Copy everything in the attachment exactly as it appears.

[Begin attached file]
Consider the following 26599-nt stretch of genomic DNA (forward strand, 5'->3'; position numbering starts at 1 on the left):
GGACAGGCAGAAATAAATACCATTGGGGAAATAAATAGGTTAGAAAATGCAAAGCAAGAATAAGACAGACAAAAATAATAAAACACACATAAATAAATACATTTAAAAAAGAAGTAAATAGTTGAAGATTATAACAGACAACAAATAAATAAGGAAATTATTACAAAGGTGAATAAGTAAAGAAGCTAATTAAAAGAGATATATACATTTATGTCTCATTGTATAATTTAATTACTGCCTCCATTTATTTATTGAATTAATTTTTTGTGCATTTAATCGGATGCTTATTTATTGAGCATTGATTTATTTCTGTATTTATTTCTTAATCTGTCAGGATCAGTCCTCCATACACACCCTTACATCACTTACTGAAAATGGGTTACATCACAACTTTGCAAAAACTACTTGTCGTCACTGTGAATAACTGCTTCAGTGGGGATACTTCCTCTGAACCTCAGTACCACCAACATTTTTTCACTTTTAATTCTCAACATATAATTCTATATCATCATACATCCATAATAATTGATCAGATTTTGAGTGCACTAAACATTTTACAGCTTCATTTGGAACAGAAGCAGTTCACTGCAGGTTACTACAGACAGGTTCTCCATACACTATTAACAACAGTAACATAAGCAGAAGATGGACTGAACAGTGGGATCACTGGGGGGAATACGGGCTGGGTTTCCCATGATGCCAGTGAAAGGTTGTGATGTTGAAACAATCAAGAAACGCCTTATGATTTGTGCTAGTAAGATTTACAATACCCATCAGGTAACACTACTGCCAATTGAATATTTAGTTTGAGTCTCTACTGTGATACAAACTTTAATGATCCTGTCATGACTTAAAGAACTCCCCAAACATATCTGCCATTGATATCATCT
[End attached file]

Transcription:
Consider the following 26599-nt stretch of genomic DNA (forward strand, 5'->3'; position numbering starts at 1 on the left):
GGACAGGCAGAAATAAATACCATTGGGGAAATAAATAGGTTAGAAAATGCAAAGCAAGAATAAGACAGACAAAAATAATAAAACACACATAAATAAATACATTTAAAAAAGAAGTAAATAGTTGAAGATTATAACAGACAACAAATAAATAAGGAAATTATTACAAAGGTGAATAAGTAAAGAAGCTAATTAAAAGAGATATATACATTTATGTCTCATTGTATAATTTAATTACTGCCTCCATTTATTTATTGAATTAATTTTTTGTGCATTTAATCGGATGCTTATTTATTGAGCATTGATTTATTTCTGTATTTATTTCTTAATCTGTCAGGATCAGTCCTCCATACACACCCTTACATCACTTACTGAAAATGGGTTACATCACAACTTTGCAAAAACTACTTGTCGTCACTGTGAATAACTGCTTCAGTGGGGATACTTCCTCTGAACCTCAGTACCACCAACATTTTTTCACTTTTAATTCTCAACATATAATTCTATATCATCATACATCCATAATAATTGATCAGATTTTGAGTGCACTAAACATTTTACAGCTTCATTTGGAACAGAAGCAGTTCACTGCAGGTTACTACAGACAGGTTCTCCATACACTATTAACAACAGTAACATAAGCAGAAGATGGACTGAACAGTGGGATCACTGGGGGGAATACGGGCTGGGTTTCCCATGATGCCAGTGAAAGGTTGTGATGTTGAAACAATCAAGAAACGCCTTATGATTTGTGCTAGTAAGATTTACAATACCCATCAGGTAACACTACTGCCAATTGAATATTTAGTTTGAGTCTCTACTGTGATACAAACTTTAATGATCCTGTCATGACTTAAAGAACTCCCCAAACATATCTGCCATTGATATCATCT